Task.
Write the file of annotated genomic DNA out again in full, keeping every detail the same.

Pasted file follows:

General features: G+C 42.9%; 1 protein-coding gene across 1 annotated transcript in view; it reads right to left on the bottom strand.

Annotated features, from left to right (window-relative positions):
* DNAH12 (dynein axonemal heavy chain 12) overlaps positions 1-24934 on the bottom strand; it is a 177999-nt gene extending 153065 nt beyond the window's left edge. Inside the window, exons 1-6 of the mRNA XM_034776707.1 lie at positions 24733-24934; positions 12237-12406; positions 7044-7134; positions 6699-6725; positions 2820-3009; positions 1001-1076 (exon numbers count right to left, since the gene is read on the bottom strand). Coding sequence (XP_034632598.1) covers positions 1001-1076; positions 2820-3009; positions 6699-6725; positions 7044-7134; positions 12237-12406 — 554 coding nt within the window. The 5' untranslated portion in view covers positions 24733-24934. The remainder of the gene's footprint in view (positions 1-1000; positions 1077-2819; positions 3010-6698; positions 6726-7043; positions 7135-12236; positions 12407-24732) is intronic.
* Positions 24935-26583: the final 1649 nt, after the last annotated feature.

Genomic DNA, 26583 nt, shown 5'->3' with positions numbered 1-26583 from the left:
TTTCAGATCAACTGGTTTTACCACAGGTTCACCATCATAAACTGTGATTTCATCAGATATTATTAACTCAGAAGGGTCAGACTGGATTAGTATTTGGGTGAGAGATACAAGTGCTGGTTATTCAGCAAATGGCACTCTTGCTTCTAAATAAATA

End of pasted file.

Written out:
General features: G+C 42.9%; 1 protein-coding gene across 1 annotated transcript in view; it reads right to left on the bottom strand.

Annotated features, from left to right (window-relative positions):
* DNAH12 (dynein axonemal heavy chain 12) overlaps positions 1-24934 on the bottom strand; it is a 177999-nt gene extending 153065 nt beyond the window's left edge. Inside the window, exons 1-6 of the mRNA XM_034776707.1 lie at positions 24733-24934; positions 12237-12406; positions 7044-7134; positions 6699-6725; positions 2820-3009; positions 1001-1076 (exon numbers count right to left, since the gene is read on the bottom strand). Coding sequence (XP_034632598.1) covers positions 1001-1076; positions 2820-3009; positions 6699-6725; positions 7044-7134; positions 12237-12406 — 554 coding nt within the window. The 5' untranslated portion in view covers positions 24733-24934. The remainder of the gene's footprint in view (positions 1-1000; positions 1077-2819; positions 3010-6698; positions 6726-7043; positions 7135-12236; positions 12407-24732) is intronic.
* Positions 24935-26583: the final 1649 nt, after the last annotated feature.

Genomic DNA, 26583 nt, shown 5'->3' with positions numbered 1-26583 from the left:
TTTCAGATCAACTGGTTTTACCACAGGTTCACCATCATAAACTGTGATTTCATCAGATATTATTAACTCAGAAGGGTCAGACTGGATTAGTATTTGGGTGAGAGATACAAGTGCTGGTTATTCAGCAAATGGCACTCTTGCTTCTAAATAAATA